- Look to the future – What sort of life do you want? Create your 'Success Dream'
- Look for the purpose in your activities. 'If I do this I will be able to do ...'
- Take pride in your work performance, record all improvements and successes.
- Look back at previous success. Remember how you felt then.
- Plan your work into a timetable. Month, week and day. Set yourself targets.
- Use a time planner to help see the big picture. Plan in your free time activities.
- Break your topics down into managable chunks.
- Set sensible time limits; it's not the number of hours you put in, it's what you put into them.
- Talk to someone who knows what you're going through. (Your 'learning supporter') Any praise and understanding from them will motivate you.
- Avoid comparisons with others.
- Praise yourself when you know you've got it right! Give yourself a reward!
- Develop a mental vision of yourself succeeding.
Motivation is a positive force to help you achieve your dreams – if planned and applied, it changes your behaviour and breaks through negative mindsets. The good news: it's possible to motivate yourself ! The following 12 steps will help you to build up your motivation.
Speeding up the brain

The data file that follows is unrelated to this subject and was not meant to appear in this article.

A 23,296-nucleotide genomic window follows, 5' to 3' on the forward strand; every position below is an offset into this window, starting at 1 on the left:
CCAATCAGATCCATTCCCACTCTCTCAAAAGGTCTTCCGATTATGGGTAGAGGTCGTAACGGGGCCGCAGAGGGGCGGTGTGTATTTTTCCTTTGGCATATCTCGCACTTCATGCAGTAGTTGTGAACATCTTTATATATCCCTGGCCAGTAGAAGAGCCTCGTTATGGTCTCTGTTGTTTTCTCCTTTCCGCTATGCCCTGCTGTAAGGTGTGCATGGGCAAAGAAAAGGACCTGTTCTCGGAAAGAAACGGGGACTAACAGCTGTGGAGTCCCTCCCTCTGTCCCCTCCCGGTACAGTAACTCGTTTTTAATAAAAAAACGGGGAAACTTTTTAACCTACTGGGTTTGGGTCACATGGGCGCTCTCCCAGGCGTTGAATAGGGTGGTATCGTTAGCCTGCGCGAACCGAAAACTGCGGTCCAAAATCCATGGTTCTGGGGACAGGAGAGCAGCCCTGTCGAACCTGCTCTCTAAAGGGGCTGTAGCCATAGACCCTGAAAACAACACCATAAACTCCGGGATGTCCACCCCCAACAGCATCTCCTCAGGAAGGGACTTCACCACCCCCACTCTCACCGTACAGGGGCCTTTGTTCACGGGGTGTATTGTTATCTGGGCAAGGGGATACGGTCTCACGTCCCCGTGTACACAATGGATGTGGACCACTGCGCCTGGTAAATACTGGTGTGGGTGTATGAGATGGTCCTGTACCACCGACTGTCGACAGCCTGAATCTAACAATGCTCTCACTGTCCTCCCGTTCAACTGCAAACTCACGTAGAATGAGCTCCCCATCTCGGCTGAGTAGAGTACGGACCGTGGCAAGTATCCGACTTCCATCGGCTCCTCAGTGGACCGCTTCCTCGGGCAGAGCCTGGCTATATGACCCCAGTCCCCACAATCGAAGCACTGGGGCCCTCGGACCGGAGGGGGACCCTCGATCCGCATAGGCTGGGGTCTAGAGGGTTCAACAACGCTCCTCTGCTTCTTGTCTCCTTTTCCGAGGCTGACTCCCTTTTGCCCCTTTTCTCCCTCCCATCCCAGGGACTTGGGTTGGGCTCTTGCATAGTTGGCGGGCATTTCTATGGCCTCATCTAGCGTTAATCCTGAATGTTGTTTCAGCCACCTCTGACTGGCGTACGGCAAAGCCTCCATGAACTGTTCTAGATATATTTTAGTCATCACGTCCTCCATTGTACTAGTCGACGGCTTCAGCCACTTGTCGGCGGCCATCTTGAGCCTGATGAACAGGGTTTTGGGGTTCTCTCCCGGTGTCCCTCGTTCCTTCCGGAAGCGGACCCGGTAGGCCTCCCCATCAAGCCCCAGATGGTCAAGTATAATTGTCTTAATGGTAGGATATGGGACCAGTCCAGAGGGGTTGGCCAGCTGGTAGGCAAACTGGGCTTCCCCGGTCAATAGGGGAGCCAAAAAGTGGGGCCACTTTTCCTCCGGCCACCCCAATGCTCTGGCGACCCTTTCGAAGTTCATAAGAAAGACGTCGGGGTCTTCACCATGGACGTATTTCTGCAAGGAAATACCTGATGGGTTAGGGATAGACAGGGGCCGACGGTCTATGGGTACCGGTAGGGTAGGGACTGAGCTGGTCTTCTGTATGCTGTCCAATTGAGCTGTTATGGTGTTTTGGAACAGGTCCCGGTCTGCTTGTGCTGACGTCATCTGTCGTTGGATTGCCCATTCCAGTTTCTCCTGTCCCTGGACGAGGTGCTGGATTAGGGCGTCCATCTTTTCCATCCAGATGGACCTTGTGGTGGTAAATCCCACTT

There is little doubt that faster and more efficient processing in the brain will help a person to perform better and achieve more. But is it possible to change how the brain processes information?
Synchronising the two sides of the brain
It is the left side of our brain that ensures that we understand language and produce speech, but it is the right side of our brain that looks after the intonation of our speech. This was discovered around 150 years ago, when doctors noticed that patients with a stroke on the left side of the brain often lost speech, and that those with a stroke on the right side mostly spoke in a monotonous voice, without any intonation, rhythm or stress.
More about brainwaves
In most of the SAS programmes we use Binaural Frequency Differentials (BFD), which aim to gently guide our naturally occurring brainwaves in a certain direction, either up or down, faster or slower.
Activating specialised functions
The adult brain of a human weighs about 1.4 kg (3 pounds), and in relation to the size of our body, is much bigger than what would be expected compared with other creatures. This large size does pose special problems for an effective communication between the two sides of the brain and this is probably the reason why specialised centres for specific processes developed in the human brain.